Wednesday, June 29, 2011
'Yes, I SEE you Mr Rockfish!'
Towards the end of the second dive at the end of our first day in the Claveria Canyons and I literally do a double take when I catch a fleeting glimpse of my first rockfish; in this case a tasseled scorpionfish. I doubletaked because I wasn't sure if it was actually there or not. I had to get almost right on top of it before I could make sure.
'Yes, I SEE you Mr Rockfish!'
These critters are so ugly that they’re beautiful, at least to me they are.
How could you NOT love a fish that nature has gone to such great lengths to camouflage so perfectly? I mean they aren’t rockfish because they LIVE in rocks, although they DO hang out in them; no, it’s because they LOOK like a rock.
They also have a second claim to fame—they are SUPER toxic. In fact, this family of fish is THE most venomous fish in the world, bar none. Fish of the genus Synanceia (rockfish) do NOT inject venom into their victims by way of fangs—they don’t even have fangs.
They do their self-protective harm through the introduction of neurotoxins into a skin puncture. This normally occurs when an unsuspecting creature, such as an unwary barefoot swimmer, steps on a nearly invisible rockfish’s dorsal fin.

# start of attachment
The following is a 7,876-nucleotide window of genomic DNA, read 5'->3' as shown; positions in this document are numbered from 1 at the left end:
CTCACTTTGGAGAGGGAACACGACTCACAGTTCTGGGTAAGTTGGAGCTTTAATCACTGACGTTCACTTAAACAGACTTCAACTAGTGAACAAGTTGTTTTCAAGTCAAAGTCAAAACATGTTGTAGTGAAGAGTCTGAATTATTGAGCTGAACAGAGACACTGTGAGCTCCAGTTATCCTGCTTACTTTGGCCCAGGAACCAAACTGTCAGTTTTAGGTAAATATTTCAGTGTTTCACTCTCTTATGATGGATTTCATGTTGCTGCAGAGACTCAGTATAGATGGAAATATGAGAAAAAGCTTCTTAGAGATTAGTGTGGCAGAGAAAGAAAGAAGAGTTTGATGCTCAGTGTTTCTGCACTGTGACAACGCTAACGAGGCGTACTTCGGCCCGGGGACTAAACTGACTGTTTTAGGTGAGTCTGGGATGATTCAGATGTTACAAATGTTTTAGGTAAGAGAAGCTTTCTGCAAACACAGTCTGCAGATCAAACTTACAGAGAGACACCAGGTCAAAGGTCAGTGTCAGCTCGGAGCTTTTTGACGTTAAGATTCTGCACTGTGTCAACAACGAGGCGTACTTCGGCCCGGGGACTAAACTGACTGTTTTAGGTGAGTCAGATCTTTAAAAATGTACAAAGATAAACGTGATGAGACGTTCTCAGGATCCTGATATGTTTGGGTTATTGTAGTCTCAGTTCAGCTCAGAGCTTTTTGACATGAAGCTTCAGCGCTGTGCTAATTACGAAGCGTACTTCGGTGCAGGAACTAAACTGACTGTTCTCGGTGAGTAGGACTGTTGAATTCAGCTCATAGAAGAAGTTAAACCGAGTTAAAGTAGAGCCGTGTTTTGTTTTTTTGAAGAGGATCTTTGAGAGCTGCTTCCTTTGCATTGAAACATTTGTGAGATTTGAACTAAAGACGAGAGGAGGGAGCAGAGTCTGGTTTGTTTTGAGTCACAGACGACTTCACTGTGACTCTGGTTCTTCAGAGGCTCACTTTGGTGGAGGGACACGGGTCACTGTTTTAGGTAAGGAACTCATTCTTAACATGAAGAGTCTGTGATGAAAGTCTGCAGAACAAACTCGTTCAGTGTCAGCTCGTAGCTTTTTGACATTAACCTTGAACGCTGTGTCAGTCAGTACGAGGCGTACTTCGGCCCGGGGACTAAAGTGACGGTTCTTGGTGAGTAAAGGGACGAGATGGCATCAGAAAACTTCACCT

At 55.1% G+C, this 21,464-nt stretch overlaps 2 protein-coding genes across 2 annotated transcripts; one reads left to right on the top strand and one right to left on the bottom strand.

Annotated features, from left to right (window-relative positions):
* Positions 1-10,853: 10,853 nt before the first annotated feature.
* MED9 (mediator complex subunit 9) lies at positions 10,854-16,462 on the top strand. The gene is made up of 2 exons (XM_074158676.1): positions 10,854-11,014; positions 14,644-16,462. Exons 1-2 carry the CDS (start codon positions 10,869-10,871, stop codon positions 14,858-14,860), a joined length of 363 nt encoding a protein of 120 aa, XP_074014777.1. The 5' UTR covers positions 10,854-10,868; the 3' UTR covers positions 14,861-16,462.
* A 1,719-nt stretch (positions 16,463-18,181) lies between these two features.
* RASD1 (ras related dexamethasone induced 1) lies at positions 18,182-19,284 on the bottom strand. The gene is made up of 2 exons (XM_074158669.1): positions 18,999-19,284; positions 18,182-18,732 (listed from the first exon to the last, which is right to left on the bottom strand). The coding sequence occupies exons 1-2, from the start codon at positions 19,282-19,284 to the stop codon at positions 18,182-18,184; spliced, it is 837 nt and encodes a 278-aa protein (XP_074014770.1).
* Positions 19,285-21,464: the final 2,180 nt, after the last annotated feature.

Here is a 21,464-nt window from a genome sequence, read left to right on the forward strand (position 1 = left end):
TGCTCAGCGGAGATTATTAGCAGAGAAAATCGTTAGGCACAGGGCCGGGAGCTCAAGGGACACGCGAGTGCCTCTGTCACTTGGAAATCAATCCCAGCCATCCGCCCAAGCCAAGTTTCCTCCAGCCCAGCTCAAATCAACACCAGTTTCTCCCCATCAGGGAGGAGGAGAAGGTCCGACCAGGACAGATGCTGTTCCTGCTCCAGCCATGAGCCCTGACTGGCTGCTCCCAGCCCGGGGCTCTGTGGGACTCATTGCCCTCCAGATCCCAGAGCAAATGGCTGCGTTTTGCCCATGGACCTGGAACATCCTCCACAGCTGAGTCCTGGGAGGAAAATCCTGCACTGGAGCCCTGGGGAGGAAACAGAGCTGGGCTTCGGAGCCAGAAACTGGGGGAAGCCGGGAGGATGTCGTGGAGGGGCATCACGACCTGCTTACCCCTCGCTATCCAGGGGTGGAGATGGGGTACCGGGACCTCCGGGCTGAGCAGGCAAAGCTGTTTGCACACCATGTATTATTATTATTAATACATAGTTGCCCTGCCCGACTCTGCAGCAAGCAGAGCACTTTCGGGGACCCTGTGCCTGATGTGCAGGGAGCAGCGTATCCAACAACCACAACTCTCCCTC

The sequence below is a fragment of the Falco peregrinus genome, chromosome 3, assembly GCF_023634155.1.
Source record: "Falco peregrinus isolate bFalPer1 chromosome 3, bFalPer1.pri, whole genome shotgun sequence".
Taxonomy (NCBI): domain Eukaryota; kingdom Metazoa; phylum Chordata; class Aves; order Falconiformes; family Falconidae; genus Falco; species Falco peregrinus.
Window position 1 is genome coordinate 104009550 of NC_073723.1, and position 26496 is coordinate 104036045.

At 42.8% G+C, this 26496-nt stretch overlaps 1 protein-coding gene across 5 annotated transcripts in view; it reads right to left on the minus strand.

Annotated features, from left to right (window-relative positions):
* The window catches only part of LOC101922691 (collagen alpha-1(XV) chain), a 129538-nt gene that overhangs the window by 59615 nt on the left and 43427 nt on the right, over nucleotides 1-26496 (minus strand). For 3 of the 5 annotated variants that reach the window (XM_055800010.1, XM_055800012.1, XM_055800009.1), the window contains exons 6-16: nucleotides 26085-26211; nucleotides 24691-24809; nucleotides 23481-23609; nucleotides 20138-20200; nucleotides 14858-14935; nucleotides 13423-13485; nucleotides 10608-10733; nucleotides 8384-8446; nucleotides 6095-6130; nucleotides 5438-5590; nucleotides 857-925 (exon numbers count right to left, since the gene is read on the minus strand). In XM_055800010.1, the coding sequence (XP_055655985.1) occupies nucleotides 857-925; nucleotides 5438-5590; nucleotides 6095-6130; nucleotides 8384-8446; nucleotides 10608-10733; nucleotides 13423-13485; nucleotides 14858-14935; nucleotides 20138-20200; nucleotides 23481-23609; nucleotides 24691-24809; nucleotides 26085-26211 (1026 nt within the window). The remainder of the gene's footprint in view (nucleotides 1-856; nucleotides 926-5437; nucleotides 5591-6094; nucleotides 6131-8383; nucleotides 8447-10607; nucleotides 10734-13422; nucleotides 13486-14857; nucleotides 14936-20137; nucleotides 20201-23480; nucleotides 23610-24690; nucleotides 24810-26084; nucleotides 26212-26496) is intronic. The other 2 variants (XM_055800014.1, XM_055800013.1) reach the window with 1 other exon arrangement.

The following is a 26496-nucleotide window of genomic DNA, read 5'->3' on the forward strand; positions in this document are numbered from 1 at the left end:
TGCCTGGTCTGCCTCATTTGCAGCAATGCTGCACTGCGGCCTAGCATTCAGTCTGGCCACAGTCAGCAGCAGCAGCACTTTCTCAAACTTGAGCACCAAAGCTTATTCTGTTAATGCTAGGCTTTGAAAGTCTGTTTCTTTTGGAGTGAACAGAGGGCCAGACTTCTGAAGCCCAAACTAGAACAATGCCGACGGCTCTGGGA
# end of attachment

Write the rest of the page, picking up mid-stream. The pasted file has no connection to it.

So, for most potentially harmful creatures in the sea, it’s NOT the ones that you see but the ones you DON’T see that get you.
THE number one lesson then that I’ve learned about doing scuba—pay attention. Undersea living booby-traps are everywhere, and it’s why I always wear gloves in tropical waters. And even so, I try NOT to touch anything if I can help it. Of course, it doesn’t matter HOW careful you are; eventually, something IS going to get you, without a doubt.
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We broke the surface coming back into the lagoon through the shallow waters between the spit of land jutting from the eastern mainland and the first island forming the perimeter of that side of the lagoon.
Our excitement from what we had seen that day was so intense that we began to chatter about it right there in the water. We had no doubt that we would head right back to the same vicinity first dive the next day.
I had noticed people splashing and jumping into the water around us as we pulled our way through the rocks of the submerged saddle. A combination of shyness and wariness always keeps me from being open and friendly with strangers, that being the case again, I paid scant attention to the swimmers and whoever it was watching us from up on the large eastern island.
“Hello, what is your name?” asked a young female voice, followed by giggling, which instantly caught our attention.
Three young ladies in water-soaked shorts and t-shirts, all still dripping wet from their water play, were perched above us on the smooth cracked sides of what was once a lava flow from some ancient volcanic eruption.
“Hi!” another called out, obviously thrilled to see us. “Is it fun doing that?” she asked.
Don and I forgot about our dive for a while and just enjoyed conversing with these three flirtatious “mermaids.”